Saturday, October 5, 2019

Book Haul: Death And Other Inconveniences



Stacking the Shelves is hosted by Tynga’s Reviews. I get to show off the books I’ve gotten recently. Lately I’ve acquired several books about death and other inconvenient things. Check them out and tell me what you think.





Death And Other Inconveniences







Quackery: A Brief History Of The Worst Ways To Cure Everything by Lydia Kang & Nate Pederson



Discover 67 shocking-but-true medical misfires that run the gamut from bizarre to deadly. Like when doctors prescribed morphine for crying infants. When snorting skull moss was a cure for a bloody nose. When consuming mail-order tapeworms was a latter-day fad diet. Or when snake oil salesmen peddled strychnine (used in rat poison) as an aphrodisiac in the '60s. Seamlessly combining macabre humor with hard science and compelling storytelling, Quackery is a visually rich and information-packed exploration of history's most outlandish cures, experiments, and scams.















Fear: Trump In The White House by Bob Woodward



With authoritative reporting honed through eight presidencies from Nixon to Obama, author Bob Woodward reveals in unprecedented detail the harrowing life inside President Donald Trump’s White House and precisely how he makes decisions on major foreign and domestic policies. Woodward draws from hundreds of hours of interviews with firsthand sources, meeting notes, personal diaries, files and documents. The focus is on the explosive debates and the decision-making in the Oval Office, the Situation Room, Air Force One and the White House residence.















The Radium Girls: The Dark Story Of America’s Shining Women by Kate Moore



The Curies' newly discovered element of radium makes gleaming headlines across the nation as the fresh face of beauty, and wonder drug of the medical community. From body lotion to tonic water, the popular new element shines bright in the otherwise dark years of the First World War.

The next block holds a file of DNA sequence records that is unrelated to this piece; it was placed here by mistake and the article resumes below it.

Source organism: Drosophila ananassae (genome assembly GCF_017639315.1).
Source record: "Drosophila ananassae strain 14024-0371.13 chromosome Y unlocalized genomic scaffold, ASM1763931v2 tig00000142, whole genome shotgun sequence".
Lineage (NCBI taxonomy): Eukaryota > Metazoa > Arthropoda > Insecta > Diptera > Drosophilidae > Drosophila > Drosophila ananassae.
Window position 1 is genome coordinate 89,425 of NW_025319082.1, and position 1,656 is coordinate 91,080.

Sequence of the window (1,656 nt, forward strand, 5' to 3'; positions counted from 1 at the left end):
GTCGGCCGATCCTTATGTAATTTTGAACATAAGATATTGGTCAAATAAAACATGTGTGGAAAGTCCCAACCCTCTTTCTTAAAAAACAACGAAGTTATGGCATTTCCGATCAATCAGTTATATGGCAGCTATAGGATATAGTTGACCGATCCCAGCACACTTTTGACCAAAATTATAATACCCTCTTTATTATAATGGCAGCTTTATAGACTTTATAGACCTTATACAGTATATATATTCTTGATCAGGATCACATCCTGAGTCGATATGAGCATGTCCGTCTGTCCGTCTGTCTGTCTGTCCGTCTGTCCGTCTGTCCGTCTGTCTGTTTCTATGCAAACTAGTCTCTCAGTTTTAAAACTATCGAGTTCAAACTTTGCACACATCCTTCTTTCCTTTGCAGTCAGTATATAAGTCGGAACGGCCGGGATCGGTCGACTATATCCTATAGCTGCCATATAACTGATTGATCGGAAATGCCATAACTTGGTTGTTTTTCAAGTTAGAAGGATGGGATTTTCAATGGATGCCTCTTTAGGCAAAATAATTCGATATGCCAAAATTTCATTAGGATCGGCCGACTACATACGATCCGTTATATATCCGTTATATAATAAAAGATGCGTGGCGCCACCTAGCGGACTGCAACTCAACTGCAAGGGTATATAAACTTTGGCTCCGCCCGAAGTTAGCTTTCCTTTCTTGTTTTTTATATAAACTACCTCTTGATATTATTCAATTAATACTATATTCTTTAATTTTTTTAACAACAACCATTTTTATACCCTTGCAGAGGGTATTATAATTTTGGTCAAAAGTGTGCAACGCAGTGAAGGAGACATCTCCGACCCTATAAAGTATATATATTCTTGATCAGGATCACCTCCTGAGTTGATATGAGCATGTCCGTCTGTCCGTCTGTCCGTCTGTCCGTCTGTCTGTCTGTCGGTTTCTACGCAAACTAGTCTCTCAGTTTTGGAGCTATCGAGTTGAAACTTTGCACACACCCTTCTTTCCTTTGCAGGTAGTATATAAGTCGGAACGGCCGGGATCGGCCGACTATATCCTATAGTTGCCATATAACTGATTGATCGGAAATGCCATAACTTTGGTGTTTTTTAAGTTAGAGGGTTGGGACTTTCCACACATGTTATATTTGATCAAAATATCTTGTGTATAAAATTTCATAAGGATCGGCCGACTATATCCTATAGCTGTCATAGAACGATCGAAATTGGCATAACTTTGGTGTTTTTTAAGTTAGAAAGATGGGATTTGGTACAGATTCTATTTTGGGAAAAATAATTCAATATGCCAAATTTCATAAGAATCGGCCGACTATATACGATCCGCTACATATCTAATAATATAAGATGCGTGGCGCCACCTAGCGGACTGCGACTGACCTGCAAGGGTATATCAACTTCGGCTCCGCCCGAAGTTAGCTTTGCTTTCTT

Meanwhile, hundreds of girls toil amidst the glowing dust of the radium-dial factories. The glittering chemical covers their bodies from head to toe; they light up the night like industrious fireflies. With such a coveted job, these "shining girls" are the luckiest alive — until they begin to fall mysteriously ill.

But the factories that once offered golden opportunities are now ignoring all claims of the gruesome side effects, and the women's cries of corruption. And as the fatal poison of the radium takes hold, the brave shining girls find themselves embroiled in one of the biggest scandals of America's early 20th century, and in a groundbreaking battle for workers' rights that will echo for centuries to come.






I’ll Be Gone In The Dark: One Woman’s Obsessive Search For The Golden State Killer by Michelle McNamara


For more than ten years, a mysterious and violent predator committed fifty sexual assaults in Northern California before moving south, where he perpetrated ten sadistic murders. Then he disappeared, eluding capture by multiple police forces and some of the best detectives in the area.
Three decades later, Michelle McNamara, a true crime journalist who created the popular website TrueCrimeDiary.com, was determined to find the violent psychopath she called "the Golden State Killer." Michelle pored over police reports, interviewed victims, and embedded herself in the online communities that were as obsessed with the case as she was.
At the time of the crimes, the Golden State Killer was between the ages of eighteen and thirty, Caucasian, and athletic—capable of vaulting tall fences. He always wore a mask. After choosing a victim—he favored suburban couples—he often entered their home when no one was there, studying family pictures, mastering the layout. He attacked while they slept, using a flashlight to awaken and blind them. Though they could not recognize him, his victims recalled his voice: a guttural whisper through clenched teeth, abrupt and threatening.